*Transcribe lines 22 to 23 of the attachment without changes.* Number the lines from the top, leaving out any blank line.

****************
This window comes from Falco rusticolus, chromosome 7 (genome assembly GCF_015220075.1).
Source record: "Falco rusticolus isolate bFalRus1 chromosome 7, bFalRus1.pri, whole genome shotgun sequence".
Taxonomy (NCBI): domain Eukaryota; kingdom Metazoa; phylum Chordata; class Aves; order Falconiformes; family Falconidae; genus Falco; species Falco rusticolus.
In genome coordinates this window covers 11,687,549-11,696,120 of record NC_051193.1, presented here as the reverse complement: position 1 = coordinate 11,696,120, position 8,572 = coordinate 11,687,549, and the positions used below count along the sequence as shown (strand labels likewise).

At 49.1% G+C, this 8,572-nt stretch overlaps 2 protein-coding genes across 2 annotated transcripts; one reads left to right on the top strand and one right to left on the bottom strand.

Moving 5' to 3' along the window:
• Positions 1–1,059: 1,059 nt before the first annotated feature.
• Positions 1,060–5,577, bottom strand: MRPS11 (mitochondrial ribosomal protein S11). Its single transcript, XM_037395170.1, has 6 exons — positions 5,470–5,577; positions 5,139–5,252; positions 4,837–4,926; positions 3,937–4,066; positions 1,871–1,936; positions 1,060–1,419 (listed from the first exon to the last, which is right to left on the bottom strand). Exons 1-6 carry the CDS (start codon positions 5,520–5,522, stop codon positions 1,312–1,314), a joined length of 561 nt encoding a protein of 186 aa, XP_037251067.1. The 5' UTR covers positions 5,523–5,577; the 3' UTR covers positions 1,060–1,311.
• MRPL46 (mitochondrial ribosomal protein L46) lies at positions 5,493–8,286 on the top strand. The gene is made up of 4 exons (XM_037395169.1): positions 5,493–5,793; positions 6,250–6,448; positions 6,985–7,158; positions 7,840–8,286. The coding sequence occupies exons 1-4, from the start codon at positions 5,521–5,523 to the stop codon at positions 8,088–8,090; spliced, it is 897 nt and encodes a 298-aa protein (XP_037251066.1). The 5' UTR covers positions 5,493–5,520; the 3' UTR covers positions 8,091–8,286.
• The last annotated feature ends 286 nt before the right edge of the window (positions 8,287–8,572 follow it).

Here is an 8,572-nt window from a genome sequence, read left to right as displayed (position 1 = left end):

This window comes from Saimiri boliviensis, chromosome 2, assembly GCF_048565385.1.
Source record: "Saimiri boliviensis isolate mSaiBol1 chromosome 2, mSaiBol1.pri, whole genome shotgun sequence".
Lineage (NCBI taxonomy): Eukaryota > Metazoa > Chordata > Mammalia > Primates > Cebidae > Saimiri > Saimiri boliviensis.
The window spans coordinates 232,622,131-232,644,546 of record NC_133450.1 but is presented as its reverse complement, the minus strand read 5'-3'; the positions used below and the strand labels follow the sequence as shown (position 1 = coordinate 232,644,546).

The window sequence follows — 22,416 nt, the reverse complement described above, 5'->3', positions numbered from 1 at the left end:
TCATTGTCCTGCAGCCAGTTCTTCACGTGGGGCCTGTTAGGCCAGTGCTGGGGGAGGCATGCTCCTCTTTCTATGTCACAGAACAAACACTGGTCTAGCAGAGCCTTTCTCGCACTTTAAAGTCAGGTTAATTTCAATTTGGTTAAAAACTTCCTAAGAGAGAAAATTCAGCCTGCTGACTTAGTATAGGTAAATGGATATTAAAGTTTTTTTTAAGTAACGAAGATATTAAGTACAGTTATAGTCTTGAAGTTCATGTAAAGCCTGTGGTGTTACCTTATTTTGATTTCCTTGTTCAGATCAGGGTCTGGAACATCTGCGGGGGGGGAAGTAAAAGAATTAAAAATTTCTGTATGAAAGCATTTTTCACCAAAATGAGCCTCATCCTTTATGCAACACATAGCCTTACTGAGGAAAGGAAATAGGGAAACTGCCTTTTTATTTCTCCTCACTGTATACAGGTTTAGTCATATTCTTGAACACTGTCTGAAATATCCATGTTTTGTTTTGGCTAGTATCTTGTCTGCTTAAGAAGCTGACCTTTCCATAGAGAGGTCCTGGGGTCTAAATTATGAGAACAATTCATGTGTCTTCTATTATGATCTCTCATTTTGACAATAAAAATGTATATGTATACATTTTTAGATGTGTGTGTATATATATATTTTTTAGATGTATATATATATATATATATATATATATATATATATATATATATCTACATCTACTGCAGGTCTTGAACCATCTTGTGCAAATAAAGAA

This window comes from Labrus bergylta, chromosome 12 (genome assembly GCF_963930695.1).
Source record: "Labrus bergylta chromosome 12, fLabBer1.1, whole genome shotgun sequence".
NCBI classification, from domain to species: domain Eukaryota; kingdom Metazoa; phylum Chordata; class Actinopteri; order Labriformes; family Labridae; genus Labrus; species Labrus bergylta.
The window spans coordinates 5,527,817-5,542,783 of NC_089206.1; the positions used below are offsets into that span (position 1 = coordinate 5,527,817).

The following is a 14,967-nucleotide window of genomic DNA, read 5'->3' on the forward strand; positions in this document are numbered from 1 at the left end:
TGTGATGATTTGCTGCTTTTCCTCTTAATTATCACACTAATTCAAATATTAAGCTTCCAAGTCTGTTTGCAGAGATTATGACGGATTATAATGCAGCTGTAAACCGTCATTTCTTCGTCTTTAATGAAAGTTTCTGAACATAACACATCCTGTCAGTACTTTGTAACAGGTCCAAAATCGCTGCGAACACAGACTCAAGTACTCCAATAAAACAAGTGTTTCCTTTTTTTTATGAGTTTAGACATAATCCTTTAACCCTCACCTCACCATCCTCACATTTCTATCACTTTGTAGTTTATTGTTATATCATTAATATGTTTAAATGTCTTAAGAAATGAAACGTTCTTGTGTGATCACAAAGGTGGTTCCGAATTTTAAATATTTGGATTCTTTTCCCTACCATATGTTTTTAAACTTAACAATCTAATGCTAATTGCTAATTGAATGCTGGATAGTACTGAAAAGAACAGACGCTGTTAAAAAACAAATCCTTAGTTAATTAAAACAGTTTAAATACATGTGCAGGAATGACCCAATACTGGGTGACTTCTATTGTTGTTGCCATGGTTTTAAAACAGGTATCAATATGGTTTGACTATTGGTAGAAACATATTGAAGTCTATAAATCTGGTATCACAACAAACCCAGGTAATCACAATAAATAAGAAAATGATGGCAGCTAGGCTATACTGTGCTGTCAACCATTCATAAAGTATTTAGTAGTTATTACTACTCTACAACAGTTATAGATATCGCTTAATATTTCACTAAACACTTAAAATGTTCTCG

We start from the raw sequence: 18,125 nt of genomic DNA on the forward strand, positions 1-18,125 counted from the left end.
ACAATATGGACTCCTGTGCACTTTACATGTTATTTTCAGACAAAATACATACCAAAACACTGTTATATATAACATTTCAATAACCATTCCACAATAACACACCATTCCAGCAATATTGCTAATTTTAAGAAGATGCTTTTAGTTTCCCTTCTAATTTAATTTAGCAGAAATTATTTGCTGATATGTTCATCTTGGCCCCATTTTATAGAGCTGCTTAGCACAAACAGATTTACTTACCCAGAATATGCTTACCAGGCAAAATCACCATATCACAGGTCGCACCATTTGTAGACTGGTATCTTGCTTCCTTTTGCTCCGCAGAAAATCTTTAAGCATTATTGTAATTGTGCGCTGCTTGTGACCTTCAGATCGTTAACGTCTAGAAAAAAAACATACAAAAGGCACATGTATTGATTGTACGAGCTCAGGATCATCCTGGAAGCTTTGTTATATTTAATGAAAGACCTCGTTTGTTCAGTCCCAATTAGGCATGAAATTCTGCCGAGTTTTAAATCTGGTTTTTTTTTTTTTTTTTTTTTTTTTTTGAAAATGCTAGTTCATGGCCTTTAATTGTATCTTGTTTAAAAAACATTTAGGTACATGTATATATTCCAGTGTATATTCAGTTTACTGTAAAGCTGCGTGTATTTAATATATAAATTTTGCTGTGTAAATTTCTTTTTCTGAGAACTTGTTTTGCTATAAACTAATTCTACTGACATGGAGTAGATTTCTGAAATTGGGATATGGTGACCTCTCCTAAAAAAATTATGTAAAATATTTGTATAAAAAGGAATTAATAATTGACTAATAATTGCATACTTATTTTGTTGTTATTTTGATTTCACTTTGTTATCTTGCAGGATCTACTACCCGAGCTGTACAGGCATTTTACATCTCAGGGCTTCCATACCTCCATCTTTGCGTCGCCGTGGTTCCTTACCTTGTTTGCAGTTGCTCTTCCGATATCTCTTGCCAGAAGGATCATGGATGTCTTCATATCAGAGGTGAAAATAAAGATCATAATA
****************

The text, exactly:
The following is a 14,967-nucleotide window of genomic DNA, read 5'->3' on the forward strand; positions in this document are numbered from 1 at the left end:
TGTGATGATTTGCTGCTTTTCCTCTTAATTATCACACTAATTCAAATATTAAGCTTCCAAGTCTGTTTGCAGAGATTATGACGGATTATAATGCAGCTGTAAACCGTCATTTCTTCGTCTTTAATGAAAGTTTCTGAACATAACACATCCTGTCAGTACTTTGTAACAGGTCCAAAATCGCTGCGAACACAGACTCAAGTACTCCAATAAAACAAGTGTTTCCTTTTTTTTATGAGTTTAGACATAATCCTTTAACCCTCACCTCACCATCCTCACATTTCTATCACTTTGTAGTTTATTGTTATATCATTAATATGTTTAAATGTCTTAAGAAATGAAACGTTCTTGTGTGATCACAAAGGTGGTTCCGAATTTTAAATATTTGGATTCTTTTCCCTACCATATGTTTTTAAACTTAACAATCTAATGCTAATTGCTAATTGAATGCTGGATAGTACTGAAAAGAACAGACGCTGTTAAAAAACAAATCCTTAGTTAATTAAAACAGTTTAAATACATGTGCAGGAATGACCCAATACTGGGTGACTTCTATTGTTGTTGCCATGGTTTTAAAACAGGTATCAATATGGTTTGACTATTGGTAGAAACATATTGAAGTCTATAAATCTGGTATCACAACAAACCCAGGTAATCACAATAAATAAGAAAATGATGGCAGCTAGGCTATACTGTGCTGTCAACCATTCATAAAGTATTTAGTAGTTATTACTACTCTACAACAGTTATAGATATCGCTTAATATTTCACTAAACACTTAAAATGTTCTCG